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Child Support through Mediation
The concept of divorce mediation involves the idea that, when provided with skilled guidance and professional support, individuals can successfully resolve disputes without the need for litigation. This concept can be applied to every aspect of a separation and divorce, including child support. Many people don’t realize that child support can be mutually agreed upon and settled without having to go to court. In fact, when handled through mediation, a settlement can be reached that both parties are comfortable with.
The Child Support Process
The first step in the child support process is actually developing a parenting plan. This will outline the amount of time each parent will spend with the children, where the children will reside and what unique needs the family may have. This will determine who the custodial and non-custodial parent will be, which will factor into the amount of child support paid for by each party for the children. Once this is squared away, the next step is to calculate how much child support should be paid.
Calculating child support is generally a very straightforward process. Many times there is a formula used (like here in New Jersey where we use the “income shares” model of the New Jersey Child Support Guidelines) which may differ from state to state, that includes certain considerations such as the income of both parents and the cost of things like childcare and health insurance. There are certain circumstances, however, such as schooling or when a child has special needs, when the regular formula may not necessarily apply and both parents may be required to pay a higher amount. In these cases, mediation can help both parents reach an agreement on a child support settlement that is customized to their child’s particular needs.
How Can Mediation Help?
When it comes to getting couples to reach an agreement, it should be pointed out that child support isn’t simply a stipend given to the custodial parent. Rather, the purpose of these payments is so that the child or children can continue to be raised in the standard to which they’ve become accustomed. When a two-parent home suddenly transitions to a one-parent home, the financial impact can be significant. Child support is meant to make this transition smoother, at least in terms of the financial needs of the children.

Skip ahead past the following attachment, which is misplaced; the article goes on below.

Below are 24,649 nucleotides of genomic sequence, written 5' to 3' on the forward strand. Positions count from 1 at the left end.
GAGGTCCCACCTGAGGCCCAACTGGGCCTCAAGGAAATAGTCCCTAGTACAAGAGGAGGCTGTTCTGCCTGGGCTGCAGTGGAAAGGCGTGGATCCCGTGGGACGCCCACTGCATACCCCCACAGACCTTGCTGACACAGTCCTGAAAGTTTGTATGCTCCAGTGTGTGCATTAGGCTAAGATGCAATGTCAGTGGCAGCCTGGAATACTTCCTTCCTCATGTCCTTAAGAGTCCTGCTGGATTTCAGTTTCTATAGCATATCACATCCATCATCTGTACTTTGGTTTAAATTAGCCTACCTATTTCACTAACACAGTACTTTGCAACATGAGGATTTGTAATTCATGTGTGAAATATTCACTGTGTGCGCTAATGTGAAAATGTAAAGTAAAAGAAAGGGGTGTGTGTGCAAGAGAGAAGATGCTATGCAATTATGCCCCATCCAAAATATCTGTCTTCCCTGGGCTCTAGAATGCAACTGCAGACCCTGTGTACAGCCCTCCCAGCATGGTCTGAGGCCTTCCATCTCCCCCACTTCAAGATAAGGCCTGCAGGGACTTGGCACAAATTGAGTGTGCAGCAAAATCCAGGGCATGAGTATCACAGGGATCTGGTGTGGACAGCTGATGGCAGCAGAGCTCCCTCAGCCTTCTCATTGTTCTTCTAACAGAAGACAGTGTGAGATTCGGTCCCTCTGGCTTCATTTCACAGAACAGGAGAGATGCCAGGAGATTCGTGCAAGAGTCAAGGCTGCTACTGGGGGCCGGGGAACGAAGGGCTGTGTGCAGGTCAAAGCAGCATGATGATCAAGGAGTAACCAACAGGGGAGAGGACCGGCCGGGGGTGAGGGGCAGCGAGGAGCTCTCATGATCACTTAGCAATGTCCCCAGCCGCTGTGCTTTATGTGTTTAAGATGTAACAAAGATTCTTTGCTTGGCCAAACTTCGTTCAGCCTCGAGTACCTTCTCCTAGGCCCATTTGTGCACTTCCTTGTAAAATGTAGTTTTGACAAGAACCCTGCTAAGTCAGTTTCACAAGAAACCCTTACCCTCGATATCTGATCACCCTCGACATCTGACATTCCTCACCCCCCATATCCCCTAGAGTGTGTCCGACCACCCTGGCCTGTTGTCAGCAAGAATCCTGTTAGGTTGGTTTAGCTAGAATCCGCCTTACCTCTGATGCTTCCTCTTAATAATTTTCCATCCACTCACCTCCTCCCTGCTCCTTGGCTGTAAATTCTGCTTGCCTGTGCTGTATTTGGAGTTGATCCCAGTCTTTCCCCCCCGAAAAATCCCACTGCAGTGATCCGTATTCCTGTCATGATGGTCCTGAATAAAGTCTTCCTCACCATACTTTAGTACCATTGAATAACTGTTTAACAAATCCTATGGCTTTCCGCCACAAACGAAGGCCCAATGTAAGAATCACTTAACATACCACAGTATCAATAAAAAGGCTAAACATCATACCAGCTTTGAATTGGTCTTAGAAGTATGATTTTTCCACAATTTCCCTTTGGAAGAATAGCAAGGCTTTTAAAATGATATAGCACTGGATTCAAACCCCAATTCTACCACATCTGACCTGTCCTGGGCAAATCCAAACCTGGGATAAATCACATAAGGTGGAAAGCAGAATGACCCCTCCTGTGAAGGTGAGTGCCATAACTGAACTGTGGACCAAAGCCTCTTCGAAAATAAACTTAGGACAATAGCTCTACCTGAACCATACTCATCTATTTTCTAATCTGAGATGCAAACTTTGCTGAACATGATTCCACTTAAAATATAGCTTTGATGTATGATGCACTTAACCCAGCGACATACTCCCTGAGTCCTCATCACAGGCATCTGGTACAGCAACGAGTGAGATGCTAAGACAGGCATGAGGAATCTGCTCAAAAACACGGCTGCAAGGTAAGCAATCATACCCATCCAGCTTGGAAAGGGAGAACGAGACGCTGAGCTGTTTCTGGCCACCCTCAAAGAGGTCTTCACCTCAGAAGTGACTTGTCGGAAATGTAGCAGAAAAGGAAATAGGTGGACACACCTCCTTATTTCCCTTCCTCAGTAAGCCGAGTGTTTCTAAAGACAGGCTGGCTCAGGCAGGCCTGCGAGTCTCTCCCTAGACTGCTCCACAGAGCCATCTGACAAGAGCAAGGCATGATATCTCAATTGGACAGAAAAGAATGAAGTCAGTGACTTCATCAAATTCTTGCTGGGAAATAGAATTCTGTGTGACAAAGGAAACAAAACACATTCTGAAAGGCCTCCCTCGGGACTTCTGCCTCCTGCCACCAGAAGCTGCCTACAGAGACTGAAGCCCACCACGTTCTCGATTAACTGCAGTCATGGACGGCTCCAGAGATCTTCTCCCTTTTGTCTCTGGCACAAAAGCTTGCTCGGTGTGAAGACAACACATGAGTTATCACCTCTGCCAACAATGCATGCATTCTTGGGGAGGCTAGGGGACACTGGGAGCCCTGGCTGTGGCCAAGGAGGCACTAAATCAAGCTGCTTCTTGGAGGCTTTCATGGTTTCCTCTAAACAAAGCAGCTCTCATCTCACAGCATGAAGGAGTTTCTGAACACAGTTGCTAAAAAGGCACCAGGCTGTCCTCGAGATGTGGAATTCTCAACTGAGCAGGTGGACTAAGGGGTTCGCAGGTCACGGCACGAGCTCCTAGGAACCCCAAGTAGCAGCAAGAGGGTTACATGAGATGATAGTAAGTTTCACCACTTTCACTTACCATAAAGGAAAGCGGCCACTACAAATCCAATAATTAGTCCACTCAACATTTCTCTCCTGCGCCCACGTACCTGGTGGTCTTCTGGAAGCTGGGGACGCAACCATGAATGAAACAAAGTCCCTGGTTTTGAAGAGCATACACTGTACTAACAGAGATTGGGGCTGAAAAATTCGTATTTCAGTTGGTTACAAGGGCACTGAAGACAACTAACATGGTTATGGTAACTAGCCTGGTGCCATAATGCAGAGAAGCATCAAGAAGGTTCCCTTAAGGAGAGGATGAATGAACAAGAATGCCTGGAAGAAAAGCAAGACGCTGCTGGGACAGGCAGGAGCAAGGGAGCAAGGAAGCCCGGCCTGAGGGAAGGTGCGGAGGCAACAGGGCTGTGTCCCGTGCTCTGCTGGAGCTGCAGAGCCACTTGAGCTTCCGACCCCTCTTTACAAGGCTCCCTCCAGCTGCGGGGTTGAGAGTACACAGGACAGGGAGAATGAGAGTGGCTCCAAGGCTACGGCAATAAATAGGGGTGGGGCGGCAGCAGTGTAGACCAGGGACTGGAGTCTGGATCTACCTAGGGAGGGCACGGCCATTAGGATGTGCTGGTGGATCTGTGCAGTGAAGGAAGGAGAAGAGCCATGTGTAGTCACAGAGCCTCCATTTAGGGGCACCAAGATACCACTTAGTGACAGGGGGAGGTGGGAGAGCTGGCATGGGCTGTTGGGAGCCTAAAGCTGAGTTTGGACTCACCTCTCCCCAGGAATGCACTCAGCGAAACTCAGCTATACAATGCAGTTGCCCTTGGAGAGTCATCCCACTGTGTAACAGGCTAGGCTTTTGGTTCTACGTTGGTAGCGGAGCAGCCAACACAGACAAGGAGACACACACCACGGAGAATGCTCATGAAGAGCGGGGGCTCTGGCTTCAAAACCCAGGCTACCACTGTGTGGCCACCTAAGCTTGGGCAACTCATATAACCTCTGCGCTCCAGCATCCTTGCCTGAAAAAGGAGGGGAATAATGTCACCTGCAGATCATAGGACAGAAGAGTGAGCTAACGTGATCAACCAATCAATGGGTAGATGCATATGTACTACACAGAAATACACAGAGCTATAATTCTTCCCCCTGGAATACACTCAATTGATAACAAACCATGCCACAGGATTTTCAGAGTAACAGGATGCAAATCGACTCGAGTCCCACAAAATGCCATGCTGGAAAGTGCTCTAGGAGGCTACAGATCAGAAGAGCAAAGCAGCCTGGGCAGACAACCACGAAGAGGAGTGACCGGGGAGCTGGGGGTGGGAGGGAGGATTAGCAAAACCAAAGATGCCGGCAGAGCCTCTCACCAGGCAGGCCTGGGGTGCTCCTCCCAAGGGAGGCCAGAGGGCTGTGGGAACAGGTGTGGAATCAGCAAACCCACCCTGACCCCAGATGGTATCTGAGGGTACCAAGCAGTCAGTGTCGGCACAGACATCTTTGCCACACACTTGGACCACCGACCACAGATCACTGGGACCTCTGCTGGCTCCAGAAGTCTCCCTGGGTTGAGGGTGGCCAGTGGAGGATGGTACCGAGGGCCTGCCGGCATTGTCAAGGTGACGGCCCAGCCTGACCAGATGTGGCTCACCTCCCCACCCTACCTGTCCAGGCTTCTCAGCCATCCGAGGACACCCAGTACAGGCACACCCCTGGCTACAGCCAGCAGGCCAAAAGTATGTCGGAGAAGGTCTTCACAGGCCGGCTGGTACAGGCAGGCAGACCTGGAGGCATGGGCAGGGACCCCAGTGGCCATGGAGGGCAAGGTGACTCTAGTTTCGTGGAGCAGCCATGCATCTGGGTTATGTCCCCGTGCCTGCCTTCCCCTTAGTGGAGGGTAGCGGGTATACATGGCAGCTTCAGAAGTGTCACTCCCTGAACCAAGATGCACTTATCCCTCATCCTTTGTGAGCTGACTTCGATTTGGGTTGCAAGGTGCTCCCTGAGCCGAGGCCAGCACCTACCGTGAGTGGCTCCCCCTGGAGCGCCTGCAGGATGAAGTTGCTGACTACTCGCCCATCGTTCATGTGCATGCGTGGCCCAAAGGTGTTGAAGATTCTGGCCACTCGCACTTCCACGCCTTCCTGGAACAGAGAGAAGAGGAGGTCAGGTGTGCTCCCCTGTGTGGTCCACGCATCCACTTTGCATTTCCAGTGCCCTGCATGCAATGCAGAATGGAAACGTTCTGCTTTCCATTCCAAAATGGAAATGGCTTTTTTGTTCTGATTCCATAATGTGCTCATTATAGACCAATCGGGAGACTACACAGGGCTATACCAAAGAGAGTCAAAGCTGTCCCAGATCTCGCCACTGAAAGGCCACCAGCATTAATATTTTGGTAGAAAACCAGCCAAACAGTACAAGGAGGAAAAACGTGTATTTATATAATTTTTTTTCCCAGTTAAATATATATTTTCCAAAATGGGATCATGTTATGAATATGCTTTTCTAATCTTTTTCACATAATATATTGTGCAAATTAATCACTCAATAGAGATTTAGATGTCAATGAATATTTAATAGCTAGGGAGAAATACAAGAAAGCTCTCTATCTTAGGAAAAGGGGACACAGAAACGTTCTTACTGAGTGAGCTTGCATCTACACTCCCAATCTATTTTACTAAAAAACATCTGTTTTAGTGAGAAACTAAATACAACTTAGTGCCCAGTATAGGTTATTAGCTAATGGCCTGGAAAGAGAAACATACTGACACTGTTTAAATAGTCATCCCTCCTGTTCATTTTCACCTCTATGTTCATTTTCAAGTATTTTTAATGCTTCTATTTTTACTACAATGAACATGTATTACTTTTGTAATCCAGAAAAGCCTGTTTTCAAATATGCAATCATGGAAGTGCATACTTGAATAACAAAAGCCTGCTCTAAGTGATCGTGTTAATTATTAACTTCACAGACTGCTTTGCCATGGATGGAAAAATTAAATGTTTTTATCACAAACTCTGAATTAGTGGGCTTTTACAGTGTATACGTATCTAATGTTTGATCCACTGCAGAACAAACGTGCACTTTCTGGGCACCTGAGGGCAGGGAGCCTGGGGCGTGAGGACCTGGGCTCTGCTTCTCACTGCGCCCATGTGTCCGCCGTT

Mediation can assist both parents in discussing the unique needs of their children that may require deviation from the state child support guidelines. For instance, the cost of private schooling or medical care for a special needs child can play a significant role in the financial decisions of both parents. The custodial parent may not be able to absorb that cost alone. However, rather than pulling the child out of a school they’re familiar with, or disrupting important medical care for a disabled child, the mediator can work with both parents to come up with an adjusted child support amount that accounts for these added expenses and is agreeable to both parties.
But Does Mediation Really Work?
Statistics show that mediation can also lower the risk of non-payment of child support because the reasons behind the child support payments are much more clear and better understood than in litigated divorces. In New Jersey, 85% of all mediated child support amounts are being adhered to one year later while only 50% of all court-ordered child support amounts are. In court, the non-custodial parent is often just given a monetary figure of what they’re required to pay, which can lead to feelings of bitterness and frustration. In mediation, the needs and expenses of the children are all discussed and clearly outlined. Therefore, when the non-custodial parent understands that the money he or she pays to their former spouse goes toward expenses that will truly benefit their child, paying it can be much less frustrating.
It’s important to keep in mind, however, that even after a settlement is reached, if the amount of child support agreed upon deviates from the state guidelines, either party may return to court at a later date and request an adjustment. This is why developing solid negotiation and co-parenting skills is so important, and why mediation can have such a positive impact on future disputes. The same communication skills you learned in mediation can be applied to openly discussing conflicts and disputes and reaching a compromise that leaves both parties feeling good about the outcome, without the need for costly and time consuming litigation. In the end it’s up to both of you as parents to put your children’s needs first to make sure your kids don’t become the economic victims of divorce and by calculating child support through mediation, you can ensure their needs will be met now and in the future.
If the divorce is being filed under one of the seven fault grounds (including extreme cruelty, adultery, abandonment, substance or alcohol addiction, institutionalization, deviant sexual conduct and incarceration), the 18 month separation period, required for a no-fault divorce, is waived. However, each ground for divorce has its own stipulations.
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"A Plain English Guide to Protecting Your Children"
Author: Mary L. Boland, Attorney at Law
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